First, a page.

A side loader loaded for the route may be the best method for the A-B house, but far from ideal for the Coors/Miller/multi-brand wholesaler.  A side loader loaded by the order can greatly increase driver productivity since they don’t have to work the trailer to find the product, but of course you have to have some place to put each order (and it increases warehouse loading time, but generally warehouse time is less expensive and less precious than driver time).  The loading of trailers is a common complaint from drivers.  Since most wholesalers are pre-sell, the institutional knowledge of how to load a trailer for ease of work out on the route has been lost.  In a driver-sell environment the driver sales-rep told the warehouse how to load the trailer – they knew their routes and it was their back that was working the truck. With pre-sell this guidance is gone, and few warehouse loaders or supervisors have ever worked a truck out on the route.  They load it in two ways – what’s easiest for them and (hopefully) ease of counting, what else would you expect them to do?

Of course this can make working the truck out on the route a nightmare; one day it’s loaded like this, the next like that, this is buried, etc.  For those A-B houses where the bulk of their routes are still driver-sell, keep this in mind if and when you go to a pre-sell system. If possible you don’t want to lose this institutional knowledge. For all those pre-sell houses, very few of your delivery drivers have ever directed the loading of their trucks – and they weren’t magically born with this knowledge.  A little planning and thought here can help minimize many delivery driver complaints and increase driver efficiency as they work their route. 

Bulk delivery (pallet delivery) is almost always extremely efficient, but of course you must have retailers with docks.  Many are going to a cart system with straight trucks and lift gates.  Of course your account base must allow for cart delivery – both in the account’s exterior and interior environments.  A cart lends little when the driver can’t get it into the account and has to re-handle the product.  In the right world it can greatly increase driver efficiency and ease the work-load.  But the dang carts cost a lot and lift gates have a tendency to break – and they’re not cheap.  There is no one right answer.  Build and analyze all options.  And don’t think everything has to be the same – there is no reason a wholesalers can’t have some driver-sell, some bulk, some cart, and some side loaders – some loaded by the route and some by the invoice.  Which mix is the best with your varied account base and your product mix?  Analyze and see.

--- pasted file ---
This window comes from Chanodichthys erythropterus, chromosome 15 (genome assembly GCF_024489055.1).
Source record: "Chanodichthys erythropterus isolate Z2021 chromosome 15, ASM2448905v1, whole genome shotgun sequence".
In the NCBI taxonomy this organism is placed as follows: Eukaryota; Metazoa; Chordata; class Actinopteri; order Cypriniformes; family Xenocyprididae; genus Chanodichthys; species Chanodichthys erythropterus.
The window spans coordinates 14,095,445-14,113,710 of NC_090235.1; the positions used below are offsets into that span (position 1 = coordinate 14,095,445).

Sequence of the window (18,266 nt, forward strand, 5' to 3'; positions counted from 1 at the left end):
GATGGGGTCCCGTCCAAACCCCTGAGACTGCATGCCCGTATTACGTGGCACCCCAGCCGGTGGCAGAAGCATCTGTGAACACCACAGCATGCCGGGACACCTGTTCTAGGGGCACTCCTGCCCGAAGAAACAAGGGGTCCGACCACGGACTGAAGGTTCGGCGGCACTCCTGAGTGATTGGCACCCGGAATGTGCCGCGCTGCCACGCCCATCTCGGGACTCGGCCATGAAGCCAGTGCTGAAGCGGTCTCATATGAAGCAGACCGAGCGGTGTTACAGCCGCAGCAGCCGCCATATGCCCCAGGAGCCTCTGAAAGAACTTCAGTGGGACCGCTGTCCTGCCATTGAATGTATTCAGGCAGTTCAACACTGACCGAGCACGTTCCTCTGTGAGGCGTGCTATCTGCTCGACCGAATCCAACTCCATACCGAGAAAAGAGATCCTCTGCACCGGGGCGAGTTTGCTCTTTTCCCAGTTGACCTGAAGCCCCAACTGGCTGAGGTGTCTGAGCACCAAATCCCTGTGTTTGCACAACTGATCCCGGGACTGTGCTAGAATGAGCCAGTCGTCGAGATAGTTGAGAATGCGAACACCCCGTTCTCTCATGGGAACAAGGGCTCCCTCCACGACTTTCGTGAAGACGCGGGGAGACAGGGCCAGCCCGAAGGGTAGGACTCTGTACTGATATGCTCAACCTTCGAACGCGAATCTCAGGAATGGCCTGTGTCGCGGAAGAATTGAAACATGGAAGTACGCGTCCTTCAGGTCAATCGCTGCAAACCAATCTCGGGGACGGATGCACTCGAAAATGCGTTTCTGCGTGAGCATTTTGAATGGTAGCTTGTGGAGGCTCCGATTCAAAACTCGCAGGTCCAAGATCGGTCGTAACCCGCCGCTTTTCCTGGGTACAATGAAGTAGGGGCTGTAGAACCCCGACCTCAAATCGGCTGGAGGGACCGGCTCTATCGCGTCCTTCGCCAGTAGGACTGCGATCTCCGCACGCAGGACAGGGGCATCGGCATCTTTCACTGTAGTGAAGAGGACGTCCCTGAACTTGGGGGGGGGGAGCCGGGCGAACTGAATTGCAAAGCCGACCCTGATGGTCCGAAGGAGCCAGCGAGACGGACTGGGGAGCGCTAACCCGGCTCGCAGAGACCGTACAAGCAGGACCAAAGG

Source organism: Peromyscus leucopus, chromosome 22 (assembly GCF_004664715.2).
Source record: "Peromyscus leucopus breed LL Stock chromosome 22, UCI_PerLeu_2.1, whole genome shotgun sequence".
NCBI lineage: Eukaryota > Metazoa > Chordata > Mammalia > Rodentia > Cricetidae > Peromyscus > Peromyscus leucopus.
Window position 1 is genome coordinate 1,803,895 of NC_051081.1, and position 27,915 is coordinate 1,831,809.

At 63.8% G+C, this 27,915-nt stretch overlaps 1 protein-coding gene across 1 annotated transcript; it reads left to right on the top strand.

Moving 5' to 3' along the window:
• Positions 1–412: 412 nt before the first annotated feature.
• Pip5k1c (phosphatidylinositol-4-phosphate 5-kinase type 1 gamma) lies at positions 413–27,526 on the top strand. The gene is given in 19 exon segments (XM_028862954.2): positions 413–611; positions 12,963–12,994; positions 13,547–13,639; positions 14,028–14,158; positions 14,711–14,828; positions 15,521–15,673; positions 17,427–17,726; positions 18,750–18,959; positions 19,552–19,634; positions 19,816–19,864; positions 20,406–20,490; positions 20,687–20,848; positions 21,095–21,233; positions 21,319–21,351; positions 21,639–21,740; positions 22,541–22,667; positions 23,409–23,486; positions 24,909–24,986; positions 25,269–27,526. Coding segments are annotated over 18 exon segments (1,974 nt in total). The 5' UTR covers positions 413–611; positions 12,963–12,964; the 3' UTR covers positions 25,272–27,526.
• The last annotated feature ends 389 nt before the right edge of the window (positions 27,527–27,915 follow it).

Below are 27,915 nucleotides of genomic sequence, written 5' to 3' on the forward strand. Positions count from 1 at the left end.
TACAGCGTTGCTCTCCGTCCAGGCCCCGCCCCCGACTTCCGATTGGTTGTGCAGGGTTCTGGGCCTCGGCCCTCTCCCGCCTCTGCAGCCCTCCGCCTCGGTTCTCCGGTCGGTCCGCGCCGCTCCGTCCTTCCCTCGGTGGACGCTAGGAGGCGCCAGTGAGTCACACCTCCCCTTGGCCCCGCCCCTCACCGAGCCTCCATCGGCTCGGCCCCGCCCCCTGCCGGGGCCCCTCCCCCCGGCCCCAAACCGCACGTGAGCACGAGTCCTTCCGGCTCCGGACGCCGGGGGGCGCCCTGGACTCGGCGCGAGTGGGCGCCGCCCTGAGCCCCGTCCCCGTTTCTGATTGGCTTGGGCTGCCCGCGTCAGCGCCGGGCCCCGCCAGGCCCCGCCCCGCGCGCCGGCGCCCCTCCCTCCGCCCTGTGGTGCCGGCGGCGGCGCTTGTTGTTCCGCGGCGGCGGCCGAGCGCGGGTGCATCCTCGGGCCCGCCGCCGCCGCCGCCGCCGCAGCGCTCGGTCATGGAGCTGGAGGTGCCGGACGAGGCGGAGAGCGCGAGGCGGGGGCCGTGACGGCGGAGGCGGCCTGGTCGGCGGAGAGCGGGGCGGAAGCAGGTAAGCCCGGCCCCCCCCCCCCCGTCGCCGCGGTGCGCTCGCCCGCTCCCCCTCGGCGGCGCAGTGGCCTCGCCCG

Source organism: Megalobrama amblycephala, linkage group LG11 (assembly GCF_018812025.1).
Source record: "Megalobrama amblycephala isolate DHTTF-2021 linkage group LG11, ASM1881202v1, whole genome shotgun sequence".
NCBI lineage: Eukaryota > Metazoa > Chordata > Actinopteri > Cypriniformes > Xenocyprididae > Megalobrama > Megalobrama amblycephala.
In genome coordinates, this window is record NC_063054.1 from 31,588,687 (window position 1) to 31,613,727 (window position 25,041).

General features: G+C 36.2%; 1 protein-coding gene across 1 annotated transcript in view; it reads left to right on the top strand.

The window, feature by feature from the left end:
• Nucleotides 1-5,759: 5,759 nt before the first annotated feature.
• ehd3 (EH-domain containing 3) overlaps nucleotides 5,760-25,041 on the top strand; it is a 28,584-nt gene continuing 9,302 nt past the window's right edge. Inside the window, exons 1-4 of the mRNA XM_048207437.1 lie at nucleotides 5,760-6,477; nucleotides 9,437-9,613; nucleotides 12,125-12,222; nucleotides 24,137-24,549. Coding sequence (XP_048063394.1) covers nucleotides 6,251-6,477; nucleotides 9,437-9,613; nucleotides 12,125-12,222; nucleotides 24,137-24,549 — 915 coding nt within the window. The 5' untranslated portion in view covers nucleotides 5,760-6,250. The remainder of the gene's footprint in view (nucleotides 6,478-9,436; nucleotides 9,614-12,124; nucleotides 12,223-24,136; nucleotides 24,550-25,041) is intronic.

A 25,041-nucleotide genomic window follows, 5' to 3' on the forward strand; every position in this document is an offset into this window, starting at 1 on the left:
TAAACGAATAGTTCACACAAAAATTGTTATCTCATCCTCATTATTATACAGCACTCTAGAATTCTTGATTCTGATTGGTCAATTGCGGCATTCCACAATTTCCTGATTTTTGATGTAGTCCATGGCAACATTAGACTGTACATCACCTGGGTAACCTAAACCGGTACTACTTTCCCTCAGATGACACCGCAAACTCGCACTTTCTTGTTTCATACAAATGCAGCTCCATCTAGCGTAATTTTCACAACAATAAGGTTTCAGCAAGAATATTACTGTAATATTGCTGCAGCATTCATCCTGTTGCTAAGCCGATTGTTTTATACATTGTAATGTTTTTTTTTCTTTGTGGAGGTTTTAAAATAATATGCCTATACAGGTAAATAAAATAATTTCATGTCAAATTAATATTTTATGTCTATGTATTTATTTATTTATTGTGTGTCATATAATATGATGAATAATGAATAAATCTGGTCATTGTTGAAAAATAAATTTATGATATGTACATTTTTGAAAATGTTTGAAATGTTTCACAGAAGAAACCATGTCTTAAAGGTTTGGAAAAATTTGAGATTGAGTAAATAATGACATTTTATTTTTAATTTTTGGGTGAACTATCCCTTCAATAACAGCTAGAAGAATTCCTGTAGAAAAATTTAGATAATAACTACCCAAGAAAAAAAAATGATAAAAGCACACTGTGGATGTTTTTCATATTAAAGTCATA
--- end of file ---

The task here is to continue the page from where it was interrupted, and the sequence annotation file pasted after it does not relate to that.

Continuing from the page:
Delivery Drivers -

Delivering product (both package and draught) is a young person’s game.  No matter how you slice it, it is generally a very physically demanding position.  I don’t believe it is a wise decision from either a moral or business perspective to simply work your drivers until they break.  You may have lots of drivers but only a handful of supervisory positions so all of them can’t work their way higher in your organization.  Coke and Pepsi used to have a 5 year “up or out” policy (they probably still do but don’t broadcast it as much).  So what to do?